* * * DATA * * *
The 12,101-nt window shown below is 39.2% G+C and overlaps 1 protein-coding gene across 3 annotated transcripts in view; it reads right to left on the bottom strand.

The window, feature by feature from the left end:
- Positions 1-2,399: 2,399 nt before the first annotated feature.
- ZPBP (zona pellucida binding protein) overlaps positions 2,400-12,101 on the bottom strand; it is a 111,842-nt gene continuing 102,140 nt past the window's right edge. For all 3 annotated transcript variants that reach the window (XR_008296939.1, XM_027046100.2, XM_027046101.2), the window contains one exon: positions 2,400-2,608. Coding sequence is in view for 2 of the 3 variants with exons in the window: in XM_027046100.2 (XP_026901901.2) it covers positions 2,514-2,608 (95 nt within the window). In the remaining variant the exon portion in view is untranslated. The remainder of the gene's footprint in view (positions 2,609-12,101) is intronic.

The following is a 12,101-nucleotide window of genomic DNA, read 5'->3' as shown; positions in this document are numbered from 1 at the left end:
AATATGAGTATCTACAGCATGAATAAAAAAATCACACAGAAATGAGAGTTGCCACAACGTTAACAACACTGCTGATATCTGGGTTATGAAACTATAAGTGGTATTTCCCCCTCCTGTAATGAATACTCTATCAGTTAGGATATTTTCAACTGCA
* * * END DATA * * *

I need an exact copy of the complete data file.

The 12,101-nt window shown below is 39.2% G+C and overlaps 1 protein-coding gene across 3 annotated transcripts in view; it reads right to left on the bottom strand.

The window, feature by feature from the left end:
- Positions 1-2,399: 2,399 nt before the first annotated feature.
- ZPBP (zona pellucida binding protein) overlaps positions 2,400-12,101 on the bottom strand; it is a 111,842-nt gene continuing 102,140 nt past the window's right edge. For all 3 annotated transcript variants that reach the window (XR_008296939.1, XM_027046100.2, XM_027046101.2), the window contains one exon: positions 2,400-2,608. Coding sequence is in view for 2 of the 3 variants with exons in the window: in XM_027046100.2 (XP_026901901.2) it covers positions 2,514-2,608 (95 nt within the window). In the remaining variant the exon portion in view is untranslated. The remainder of the gene's footprint in view (positions 2,609-12,101) is intronic.

The following is a 12,101-nucleotide window of genomic DNA, read 5'->3' as shown; positions in this document are numbered from 1 at the left end:
AATATGAGTATCTACAGCATGAATAAAAAAATCACACAGAAATGAGAGTTGCCACAACGTTAACAACACTGCTGATATCTGGGTTATGAAACTATAAGTGGTATTTCCCCCTCCTGTAATGAATACTCTATCAGTTAGGATATTTTCAACTGCA